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The Day the Web Went Dark: How Could Amazon, Twitter and Netflix All Go Down?

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Last Friday, a whole bunch of big-name websites, including Amazon, Twitter, Netflix, Etsy and Reddit, had service outages thanks to a huge attack on network provider Dyn. That company provides managed web traffic for quite a number of large companies. A series of Distributed Denial of Service (DDoS) attacks forced many of those sites to go dark for a period of time, some lasting into the weekend.

Some of the above may have sounded like gibberish, but it has become the reality in today's world of technology. For all the talk of Wikileaks and Russian hackers during the presidential election, very few people who don't work in a tech field understand what hacking is, how it works, why it is perpetrated and what, if anything, to do about it.

First, what happened to Dyn and its customers on Friday was not a hack. Hacks typically involve breaking into a computer system or network. DDoS attacks, on the other hand, are all about traffic. Not unlike freeway gridlock, DDoS attacks are the flooding of computer networks with traffic to such a degree that servers slow down dramatically or even grind to a halt. 

To illustrate, imagine if, during your normal rush-hour commute, ten times as many drivers tried to enter the same freeway as you. Now, imagine 100 times or 1,000 times. The result would be gridlock and a complete traffic standstill. This is essentially what happened to Dyn.

Under normal circumstances, a company like Dyn and its customers have more than enough server power to handle all kinds of complex transactions. Take Amazon. Thousands upon thousands of people go on there every day, do searches, make purchases, leave comments and so on. The site can even handle the upticks that occur on Black Friday or its online cousin, Cyber Monday. But crank up the level exponentially, and even Amazon can't manage.

Second, DDoS attacks aren't normally carried out by some dudes hopped up on Red Bull in a grimy basement lit only by the flickering monitors covered in lines of code. The simplest come from one Internet address (IP addresses in Internet parlance). More sophisticated attacks can come from thousands of individual IP addresses, or tens of millions, as was the case on Friday. This is done through software that exploits vulnerable computers and technology (including smart home devices, phones and the like), forcing them to aid in their dirty work.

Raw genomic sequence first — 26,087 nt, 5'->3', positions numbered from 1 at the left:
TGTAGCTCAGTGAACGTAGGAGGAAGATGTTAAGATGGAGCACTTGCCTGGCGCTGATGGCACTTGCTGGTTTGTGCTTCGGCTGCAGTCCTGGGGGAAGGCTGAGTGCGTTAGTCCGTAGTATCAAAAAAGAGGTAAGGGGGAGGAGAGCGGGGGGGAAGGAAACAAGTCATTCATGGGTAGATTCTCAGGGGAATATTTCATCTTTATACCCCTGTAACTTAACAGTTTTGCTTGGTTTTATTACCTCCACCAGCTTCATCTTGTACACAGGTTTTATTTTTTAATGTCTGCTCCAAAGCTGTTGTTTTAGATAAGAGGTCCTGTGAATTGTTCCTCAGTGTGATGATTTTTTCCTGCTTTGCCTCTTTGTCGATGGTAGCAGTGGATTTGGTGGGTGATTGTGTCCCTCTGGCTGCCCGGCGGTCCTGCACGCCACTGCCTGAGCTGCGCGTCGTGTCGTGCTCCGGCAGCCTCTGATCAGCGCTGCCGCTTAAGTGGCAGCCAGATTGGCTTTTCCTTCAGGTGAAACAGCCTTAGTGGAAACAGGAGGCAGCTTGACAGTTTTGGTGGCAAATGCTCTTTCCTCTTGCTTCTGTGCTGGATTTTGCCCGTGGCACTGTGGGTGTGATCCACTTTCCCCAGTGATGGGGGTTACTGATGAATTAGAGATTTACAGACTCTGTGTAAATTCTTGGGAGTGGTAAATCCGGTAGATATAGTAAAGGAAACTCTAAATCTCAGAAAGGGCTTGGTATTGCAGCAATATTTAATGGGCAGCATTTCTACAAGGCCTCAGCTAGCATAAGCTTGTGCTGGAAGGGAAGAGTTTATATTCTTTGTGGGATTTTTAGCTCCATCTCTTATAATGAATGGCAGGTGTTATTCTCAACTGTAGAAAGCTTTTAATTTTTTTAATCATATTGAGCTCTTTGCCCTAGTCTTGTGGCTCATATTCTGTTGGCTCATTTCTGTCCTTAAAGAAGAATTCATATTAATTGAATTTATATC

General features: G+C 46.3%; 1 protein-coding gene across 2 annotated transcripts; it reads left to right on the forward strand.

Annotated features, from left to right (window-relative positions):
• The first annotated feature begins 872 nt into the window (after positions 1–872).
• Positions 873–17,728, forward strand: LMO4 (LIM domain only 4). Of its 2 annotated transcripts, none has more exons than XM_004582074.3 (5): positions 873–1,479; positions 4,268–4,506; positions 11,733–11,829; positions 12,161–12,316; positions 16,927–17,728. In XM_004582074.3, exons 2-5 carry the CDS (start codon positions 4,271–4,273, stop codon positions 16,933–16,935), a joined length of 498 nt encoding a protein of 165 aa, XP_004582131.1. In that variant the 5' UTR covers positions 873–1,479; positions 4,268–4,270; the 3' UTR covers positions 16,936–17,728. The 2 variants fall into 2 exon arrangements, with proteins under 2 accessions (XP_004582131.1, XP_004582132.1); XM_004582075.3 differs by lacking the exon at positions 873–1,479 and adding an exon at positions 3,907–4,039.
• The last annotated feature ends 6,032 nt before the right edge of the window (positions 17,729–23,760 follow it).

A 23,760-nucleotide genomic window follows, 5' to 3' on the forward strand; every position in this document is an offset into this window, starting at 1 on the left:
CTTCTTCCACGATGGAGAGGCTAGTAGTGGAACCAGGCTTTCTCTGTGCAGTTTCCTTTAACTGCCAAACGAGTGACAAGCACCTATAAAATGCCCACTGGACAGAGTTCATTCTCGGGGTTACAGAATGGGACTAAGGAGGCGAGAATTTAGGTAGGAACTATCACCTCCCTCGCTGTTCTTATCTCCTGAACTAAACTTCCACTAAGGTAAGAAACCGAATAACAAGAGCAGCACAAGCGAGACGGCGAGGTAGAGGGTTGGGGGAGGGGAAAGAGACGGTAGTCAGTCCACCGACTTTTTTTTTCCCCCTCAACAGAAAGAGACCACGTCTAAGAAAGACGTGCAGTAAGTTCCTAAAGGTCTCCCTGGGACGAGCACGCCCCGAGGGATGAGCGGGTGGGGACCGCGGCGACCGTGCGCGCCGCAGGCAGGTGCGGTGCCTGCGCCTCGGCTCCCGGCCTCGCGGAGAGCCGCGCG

The attack on Dyn was particularly sophisticated and may have even involved the use of webcams, ones that were, in fact, the subject of a recall because of security concerns.

Last, who cares? There has been some discussion among those not in the technology world that if you are forced to wait a little while to post an angry Trump comment on Reddit or reply to a tweet or buy a knitted beer cozy on Etsy, it's not that big of a deal. The problem is that this can be devastating for companies that earn a living from that very traffic we all take for granted. Spotify's losing millions of plays means musicians don't get paid for that loss. Shipping companies lose revenues from products that are never shipped. There is a ripple effect that can have devastating and even lasting impacts on commerce, especially given our increasing dependence on technology for goods and services.

And, unfortunately, with DDoS attacks, there isn't much that can be done. Companies can prepare for them, even try to mitigate the impacts, but if 10,000 cars tried to get onto a one-mile stretch of I-10 during an already crowded traffic jam, it's going to take a while to untangle that bottleneck. In the world of technology, the DDoS attack remains one of the most difficult to guard against and, as a result, the most effective for people wanting to wreak havoc on the Internet.

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